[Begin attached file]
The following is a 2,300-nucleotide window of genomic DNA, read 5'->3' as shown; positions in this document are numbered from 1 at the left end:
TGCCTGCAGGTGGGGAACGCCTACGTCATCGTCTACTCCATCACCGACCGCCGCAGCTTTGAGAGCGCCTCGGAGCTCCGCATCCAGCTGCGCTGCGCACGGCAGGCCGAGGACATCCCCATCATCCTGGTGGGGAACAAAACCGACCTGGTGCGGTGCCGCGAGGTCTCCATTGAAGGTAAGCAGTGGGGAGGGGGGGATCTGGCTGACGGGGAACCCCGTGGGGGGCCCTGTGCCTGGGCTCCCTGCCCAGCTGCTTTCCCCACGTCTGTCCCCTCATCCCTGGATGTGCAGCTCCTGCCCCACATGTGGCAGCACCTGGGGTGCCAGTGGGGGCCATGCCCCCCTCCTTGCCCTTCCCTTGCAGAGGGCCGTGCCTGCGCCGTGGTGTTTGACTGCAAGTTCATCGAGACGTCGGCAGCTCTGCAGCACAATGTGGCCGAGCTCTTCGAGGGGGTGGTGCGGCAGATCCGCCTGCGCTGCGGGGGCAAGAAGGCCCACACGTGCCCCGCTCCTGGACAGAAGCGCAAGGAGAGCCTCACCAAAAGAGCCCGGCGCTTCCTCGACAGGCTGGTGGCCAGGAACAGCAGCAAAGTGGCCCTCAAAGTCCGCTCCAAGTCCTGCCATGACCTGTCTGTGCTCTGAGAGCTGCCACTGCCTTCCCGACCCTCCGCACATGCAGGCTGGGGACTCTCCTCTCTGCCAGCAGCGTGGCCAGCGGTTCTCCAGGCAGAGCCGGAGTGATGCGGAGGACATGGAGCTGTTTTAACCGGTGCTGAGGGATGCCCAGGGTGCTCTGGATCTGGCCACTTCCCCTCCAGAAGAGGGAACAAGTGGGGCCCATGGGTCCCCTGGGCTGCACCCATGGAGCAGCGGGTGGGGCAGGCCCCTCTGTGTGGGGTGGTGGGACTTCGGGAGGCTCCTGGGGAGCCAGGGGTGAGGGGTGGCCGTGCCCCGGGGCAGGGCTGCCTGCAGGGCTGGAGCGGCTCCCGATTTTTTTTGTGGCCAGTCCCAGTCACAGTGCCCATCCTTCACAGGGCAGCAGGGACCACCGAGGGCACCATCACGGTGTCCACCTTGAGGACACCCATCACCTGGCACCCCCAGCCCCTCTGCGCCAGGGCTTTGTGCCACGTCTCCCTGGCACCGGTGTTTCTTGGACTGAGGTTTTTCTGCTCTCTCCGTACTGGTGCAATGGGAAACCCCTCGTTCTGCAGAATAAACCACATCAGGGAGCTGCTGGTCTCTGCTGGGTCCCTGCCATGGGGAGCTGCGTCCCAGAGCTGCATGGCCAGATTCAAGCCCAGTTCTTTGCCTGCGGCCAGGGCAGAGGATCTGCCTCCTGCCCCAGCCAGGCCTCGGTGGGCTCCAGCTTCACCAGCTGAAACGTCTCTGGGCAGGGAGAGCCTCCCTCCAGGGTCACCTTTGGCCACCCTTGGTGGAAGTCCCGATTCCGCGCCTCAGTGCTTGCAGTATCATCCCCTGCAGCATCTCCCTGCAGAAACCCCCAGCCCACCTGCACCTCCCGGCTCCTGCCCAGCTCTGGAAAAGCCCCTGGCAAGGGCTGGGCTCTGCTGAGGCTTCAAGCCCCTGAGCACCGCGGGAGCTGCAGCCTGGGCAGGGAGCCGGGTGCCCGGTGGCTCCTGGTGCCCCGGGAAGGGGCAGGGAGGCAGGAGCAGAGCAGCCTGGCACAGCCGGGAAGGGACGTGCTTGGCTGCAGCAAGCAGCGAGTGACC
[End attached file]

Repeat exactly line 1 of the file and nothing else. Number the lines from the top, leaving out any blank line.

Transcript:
The following is a 2,300-nucleotide window of genomic DNA, read 5'->3' as shown; positions in this document are numbered from 1 at the left end: